Two men charged in Wisconsin theft of Stradivarius violin

MILWAUKEE Fri Feb 7, 2014 3:12pm EST

1 of 5. The 300-year-old Stradivarius violin that was taken from the Milwaukee Symphony Orchestra's concertmaster in an armed robbery is on display for the media after it was recently recovered, in Milwaukee, Wisconsin February 6, 2014.

Credit: Reuters/Darren Hauck

MILWAUKEE (Reuters) - Two Wisconsin men were charged Friday with stealing a rare Stradivarius violin worth millions of dollars from a concert violinist in late January, prosecutors said.

The violin, which was made in 1715 and had an appraised value of $5 million for insurance purposes, was recovered late Wednesday from a Milwaukee residence, where it had been stored in a suitcase in the attic, police said.

Salah Jones, 41, and Universal Knowledge Allah, 36, were charged with felony robbery and Allah was also charged with marijuana possession. A 32-year-old woman arrested in connection with the crime, has not been charged.

Jones and Allah were expected to appear Friday in a Milwaukee County District Court for an initial hearing.

Early last week, the thieves took the violin after incapacitating concert musician Frank Almond with a stun gun as he left a concert in suburban Milwaukee, authorities said.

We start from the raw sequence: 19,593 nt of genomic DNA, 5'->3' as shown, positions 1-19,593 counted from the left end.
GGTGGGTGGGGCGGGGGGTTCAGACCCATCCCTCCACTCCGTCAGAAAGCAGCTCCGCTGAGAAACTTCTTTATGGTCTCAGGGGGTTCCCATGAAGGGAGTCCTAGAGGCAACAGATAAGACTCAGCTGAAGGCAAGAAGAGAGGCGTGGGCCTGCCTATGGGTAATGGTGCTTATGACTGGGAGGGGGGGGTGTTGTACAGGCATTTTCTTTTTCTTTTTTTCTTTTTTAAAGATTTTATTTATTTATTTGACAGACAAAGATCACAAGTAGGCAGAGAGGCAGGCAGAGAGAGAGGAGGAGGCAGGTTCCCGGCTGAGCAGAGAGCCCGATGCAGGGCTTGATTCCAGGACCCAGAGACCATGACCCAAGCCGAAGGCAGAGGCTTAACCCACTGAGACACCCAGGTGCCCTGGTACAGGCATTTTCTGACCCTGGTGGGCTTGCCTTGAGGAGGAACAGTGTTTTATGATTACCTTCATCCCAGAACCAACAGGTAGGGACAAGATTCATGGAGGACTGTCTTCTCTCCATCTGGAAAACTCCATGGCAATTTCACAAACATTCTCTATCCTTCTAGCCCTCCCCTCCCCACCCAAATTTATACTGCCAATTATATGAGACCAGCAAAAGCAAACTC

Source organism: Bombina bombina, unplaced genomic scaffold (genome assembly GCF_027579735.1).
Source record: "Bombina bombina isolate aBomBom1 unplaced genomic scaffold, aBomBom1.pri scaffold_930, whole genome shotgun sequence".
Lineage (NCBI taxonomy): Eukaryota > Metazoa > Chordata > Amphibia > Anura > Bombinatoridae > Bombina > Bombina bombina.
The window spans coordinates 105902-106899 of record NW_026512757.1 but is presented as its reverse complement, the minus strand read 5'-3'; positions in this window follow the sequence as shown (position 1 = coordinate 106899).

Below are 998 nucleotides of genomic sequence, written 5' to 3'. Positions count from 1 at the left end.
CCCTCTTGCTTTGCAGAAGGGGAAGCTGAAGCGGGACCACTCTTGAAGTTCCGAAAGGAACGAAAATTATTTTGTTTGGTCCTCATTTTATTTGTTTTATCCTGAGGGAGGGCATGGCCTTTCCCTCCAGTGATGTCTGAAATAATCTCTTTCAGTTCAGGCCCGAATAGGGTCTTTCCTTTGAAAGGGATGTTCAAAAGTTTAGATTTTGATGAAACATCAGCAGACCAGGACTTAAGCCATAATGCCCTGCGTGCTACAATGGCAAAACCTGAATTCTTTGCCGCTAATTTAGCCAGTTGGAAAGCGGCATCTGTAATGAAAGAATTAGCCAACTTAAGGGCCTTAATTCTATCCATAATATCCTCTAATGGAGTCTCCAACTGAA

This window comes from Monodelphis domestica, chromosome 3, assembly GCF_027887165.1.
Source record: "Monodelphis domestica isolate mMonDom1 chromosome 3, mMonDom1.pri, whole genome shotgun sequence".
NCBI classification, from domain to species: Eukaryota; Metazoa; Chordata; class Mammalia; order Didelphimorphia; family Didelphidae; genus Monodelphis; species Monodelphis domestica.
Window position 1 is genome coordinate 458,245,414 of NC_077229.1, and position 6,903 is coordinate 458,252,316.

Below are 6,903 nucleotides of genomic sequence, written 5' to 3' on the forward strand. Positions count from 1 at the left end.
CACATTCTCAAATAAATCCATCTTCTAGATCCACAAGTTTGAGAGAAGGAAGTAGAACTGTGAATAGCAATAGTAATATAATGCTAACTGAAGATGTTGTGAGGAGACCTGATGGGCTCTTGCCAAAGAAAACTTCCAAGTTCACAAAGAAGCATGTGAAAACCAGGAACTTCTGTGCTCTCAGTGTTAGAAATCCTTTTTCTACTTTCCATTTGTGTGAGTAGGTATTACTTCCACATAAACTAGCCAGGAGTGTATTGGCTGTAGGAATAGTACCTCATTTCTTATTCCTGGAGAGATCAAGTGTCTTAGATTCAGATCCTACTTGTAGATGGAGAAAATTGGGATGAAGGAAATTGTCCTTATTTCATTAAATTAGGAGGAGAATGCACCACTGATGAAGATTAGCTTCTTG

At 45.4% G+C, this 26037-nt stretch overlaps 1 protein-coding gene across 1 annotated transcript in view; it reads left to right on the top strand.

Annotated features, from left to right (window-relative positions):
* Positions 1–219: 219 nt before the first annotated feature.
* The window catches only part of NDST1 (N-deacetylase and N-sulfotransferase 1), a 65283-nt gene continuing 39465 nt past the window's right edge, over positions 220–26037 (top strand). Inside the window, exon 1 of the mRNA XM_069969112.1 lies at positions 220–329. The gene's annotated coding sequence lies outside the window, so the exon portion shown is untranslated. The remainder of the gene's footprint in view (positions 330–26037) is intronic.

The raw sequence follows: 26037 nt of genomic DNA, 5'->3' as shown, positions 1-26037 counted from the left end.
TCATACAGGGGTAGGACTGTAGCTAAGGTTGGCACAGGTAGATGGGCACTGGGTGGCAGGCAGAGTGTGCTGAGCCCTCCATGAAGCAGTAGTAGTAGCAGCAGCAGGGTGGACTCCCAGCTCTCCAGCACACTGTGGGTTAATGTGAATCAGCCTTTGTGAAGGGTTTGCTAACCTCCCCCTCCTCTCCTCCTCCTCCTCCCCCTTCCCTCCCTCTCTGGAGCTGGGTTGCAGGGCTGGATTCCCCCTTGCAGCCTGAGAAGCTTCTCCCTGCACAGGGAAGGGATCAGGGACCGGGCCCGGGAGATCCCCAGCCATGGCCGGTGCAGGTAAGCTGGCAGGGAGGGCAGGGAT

Jones told a witness that stealing a Stradivarius violin "was his dream theft" because of its potential value and it could be "snatched from the hands of a musician as they walk down the street," the criminal complaint said.

The complaint said Jones had Allah buy the Taser for him last summer because he did not have a permit for it.

A few months later, Jones told Allah that he needed the Taser to acquire an instrument that was rare and one of a kind, the complaint said. Before the theft, Allah retrieved the Taser from a safe, it said.

After his arrest on Monday, Jones told authorities they could find the violin in a black suitcase in an attic in a residence on the city's south side, according to the complaint.

The so-called Lipinski Stradivarius had been on loan indefinitely to Almond from a private owner. It is one of roughly 600 violins, violas and cellos still in existence that were built by the famed Italian artisan Antonio Stradivari.

(Reporting By Brendan O'Brien; Editing by Scott Malone and Gunna Dickson)

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